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Chapter 3

Imaging Refractors with the

Convolution Section

3.1 - Summary

Seismic refraction data are characterized by large moveouts between adjacent

traces and large amplitude variations across the refraction spread. The

moveouts are the result of the predominantly horizontally traveling trajectories of

refraction signals, while the amplitude variations are the result of the rapid

geometric spreading factor, which is at least the reciprocal of the distance

squared.

The large range of refraction amplitudes produces considerable variation in

signal-to-noise (S/N) ratios. Inversion methods which use traveltimes only,

employ data with a wide range of accuracies, which are related to the variations

in the S/N ratios.

The time section, generated by convolving forward and reverse seismic traces,

addresses both issues of large moveouts and large amplitude variations.

The addition of the phase spectra with convolution effectively adds the forward

and reverse traveltimes. The convolution section shows the structural features of

the refractor, without the moveouts related to the source to detector distances.

48

Unlike the application of a linear moveout correction or reduction, a measure of

the refractor wavespeed is not required beforehand.

The multiplication of the amplitude spectra with convolution, compensates for the

effects of geometric spreading and dipping interfaces to a good first

approximation, and it is sufficient to facilitate recognition of amplitude variations

related to geological causes. These amplitude effects are not as easily

recognized in the shot records.

The convolution section can be generated very rapidly from shot records without

a detailed knowledge of the wavespeeds in either the refractor or the overburden.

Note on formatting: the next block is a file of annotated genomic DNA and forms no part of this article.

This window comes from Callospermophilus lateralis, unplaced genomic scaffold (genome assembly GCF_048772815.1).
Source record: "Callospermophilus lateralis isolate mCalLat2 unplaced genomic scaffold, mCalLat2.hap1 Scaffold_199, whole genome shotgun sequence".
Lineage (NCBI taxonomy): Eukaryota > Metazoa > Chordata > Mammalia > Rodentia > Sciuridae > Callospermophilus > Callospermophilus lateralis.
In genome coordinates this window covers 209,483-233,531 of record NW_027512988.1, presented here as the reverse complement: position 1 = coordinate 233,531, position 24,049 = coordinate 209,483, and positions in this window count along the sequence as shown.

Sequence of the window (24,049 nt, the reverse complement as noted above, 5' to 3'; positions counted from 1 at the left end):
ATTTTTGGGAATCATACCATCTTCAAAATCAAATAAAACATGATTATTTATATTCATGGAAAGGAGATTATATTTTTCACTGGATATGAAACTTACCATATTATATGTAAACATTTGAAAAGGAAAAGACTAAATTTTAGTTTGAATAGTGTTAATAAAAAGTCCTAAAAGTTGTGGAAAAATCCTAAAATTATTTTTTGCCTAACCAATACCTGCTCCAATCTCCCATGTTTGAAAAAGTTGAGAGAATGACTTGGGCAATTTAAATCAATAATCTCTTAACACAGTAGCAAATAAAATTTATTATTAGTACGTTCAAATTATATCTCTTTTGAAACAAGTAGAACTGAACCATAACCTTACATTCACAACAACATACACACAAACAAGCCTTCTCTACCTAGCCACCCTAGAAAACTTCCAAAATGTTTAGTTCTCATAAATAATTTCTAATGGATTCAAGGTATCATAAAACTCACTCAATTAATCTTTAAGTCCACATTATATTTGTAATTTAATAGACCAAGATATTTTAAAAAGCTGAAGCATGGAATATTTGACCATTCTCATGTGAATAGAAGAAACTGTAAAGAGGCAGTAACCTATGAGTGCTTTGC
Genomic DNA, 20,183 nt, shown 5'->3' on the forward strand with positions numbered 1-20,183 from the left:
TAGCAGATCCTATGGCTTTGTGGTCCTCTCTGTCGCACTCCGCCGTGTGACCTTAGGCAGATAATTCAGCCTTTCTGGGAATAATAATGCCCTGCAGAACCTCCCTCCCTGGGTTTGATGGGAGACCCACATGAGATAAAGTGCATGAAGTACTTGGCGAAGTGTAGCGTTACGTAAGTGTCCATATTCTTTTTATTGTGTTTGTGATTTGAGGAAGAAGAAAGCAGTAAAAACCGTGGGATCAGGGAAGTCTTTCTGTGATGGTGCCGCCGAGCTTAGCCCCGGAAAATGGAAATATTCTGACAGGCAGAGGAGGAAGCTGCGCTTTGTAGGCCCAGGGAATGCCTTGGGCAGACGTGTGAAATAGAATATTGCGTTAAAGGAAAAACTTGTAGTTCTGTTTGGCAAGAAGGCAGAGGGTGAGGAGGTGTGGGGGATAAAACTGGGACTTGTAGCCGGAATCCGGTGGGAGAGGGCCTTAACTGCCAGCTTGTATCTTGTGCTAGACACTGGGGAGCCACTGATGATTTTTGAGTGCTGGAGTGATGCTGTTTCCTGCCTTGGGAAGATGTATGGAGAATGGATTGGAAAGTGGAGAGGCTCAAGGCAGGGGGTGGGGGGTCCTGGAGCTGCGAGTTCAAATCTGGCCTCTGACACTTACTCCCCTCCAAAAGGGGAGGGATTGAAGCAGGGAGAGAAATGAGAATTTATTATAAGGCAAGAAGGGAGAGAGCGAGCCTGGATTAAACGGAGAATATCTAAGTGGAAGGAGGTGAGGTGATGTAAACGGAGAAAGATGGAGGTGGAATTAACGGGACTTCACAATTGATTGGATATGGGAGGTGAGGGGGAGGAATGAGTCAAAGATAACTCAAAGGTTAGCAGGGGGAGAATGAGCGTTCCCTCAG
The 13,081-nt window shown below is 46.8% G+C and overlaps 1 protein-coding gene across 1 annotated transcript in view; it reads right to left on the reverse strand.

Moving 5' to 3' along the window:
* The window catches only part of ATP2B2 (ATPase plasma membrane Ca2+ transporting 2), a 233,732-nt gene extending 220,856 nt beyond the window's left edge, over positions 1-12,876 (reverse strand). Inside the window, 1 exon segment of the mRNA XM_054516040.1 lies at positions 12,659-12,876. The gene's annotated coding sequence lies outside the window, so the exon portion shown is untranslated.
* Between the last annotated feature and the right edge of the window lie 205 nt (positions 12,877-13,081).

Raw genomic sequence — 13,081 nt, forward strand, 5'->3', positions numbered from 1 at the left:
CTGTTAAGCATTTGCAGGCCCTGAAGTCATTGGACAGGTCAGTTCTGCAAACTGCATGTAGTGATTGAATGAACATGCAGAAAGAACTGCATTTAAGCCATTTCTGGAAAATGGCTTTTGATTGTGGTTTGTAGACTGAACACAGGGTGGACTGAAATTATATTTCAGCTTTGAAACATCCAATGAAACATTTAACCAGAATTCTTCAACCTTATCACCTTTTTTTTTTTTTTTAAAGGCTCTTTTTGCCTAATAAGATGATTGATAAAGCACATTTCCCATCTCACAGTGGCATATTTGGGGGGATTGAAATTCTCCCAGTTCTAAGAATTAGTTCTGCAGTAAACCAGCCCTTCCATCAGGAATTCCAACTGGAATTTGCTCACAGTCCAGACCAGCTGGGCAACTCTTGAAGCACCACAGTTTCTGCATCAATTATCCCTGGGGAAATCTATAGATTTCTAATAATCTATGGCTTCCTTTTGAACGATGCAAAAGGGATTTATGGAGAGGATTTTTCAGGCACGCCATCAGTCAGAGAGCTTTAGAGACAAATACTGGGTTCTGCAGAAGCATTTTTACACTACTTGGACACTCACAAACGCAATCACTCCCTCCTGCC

3.2 - Introduction

In this study, I propose the application of full trace processing as one method of

addressing the fundamental issue of the large variations in signal-to-noise (S/N)

ratios with seismic refraction data.

I begin with a discussion of the effects of geometric spreading on two shot

records from a shallow seismic refraction survey. The data demonstrate that the

spreading is large, it is not adequately described with the reciprocal of the

distance squared expression and it dominates any geological effects. These

large variations in amplitudes result in large variations in S/N ratios and in turn, in

large variations in the accuracies of the measured traveltimes.

Next, I briefly review various methods of full trace processing and then propose

the generation of a refraction time cross-section by the convolution of forward

and reverse traces. I demonstrate that convolution provides very good

compensation for geometric spreading and for the variations in amplitudes

caused by changes in the dip of the refracting interface.

49

Figure 3.1: Field record for shot point at station 1, presented at constant gain.

The large drop in amplitudes from about station 51 can be clearly seen.

Finally, I present a convolution section across a complex refractor in which there

are large variations in depths and wavespeeds. The image presents the same

50

time structure that would be obtained with the standard methods of processing

traveltime data, while the amplitudes are a function of the head coefficient, which

is the expression relating the refraction amplitudes to the petrophysical

parameters of the upper layer and the refractor.

3.3 - The Large Variations in Signal-to-Noise Ratios with

Refraction Data

A long standing problem with the acquisition of seismic refraction data is the

relatively high source energy requirements, which are necessary to compensate

for the rapid decrease of signal amplitudes with distance. For signals which have

traveled several wavelengths within a thick refractor with a plane horizontal

interface, the geometrical spreading factor is approximately the reciprocal of the

distance squared (Grant and West, 1965), and it is much more rapid than the

equivalent function for reflected signals which is the reciprocal of the distance

traveled.

Figures 3.1 and 3.2 are two shot records presented at a constant gain, and

illustrate the large variations in S/N ratios. The shot points are offset

approximately 120 m from each end of a line of 48 detectors, which are 5m apart.

Qualitatively, each shot record exhibits high amplitudes close to the shot point,

followed by greatly reduced amplitudes from about station 51 onwards. Figure

3.3 shows the amplitudes of the first troughs of the forward shot data, normalized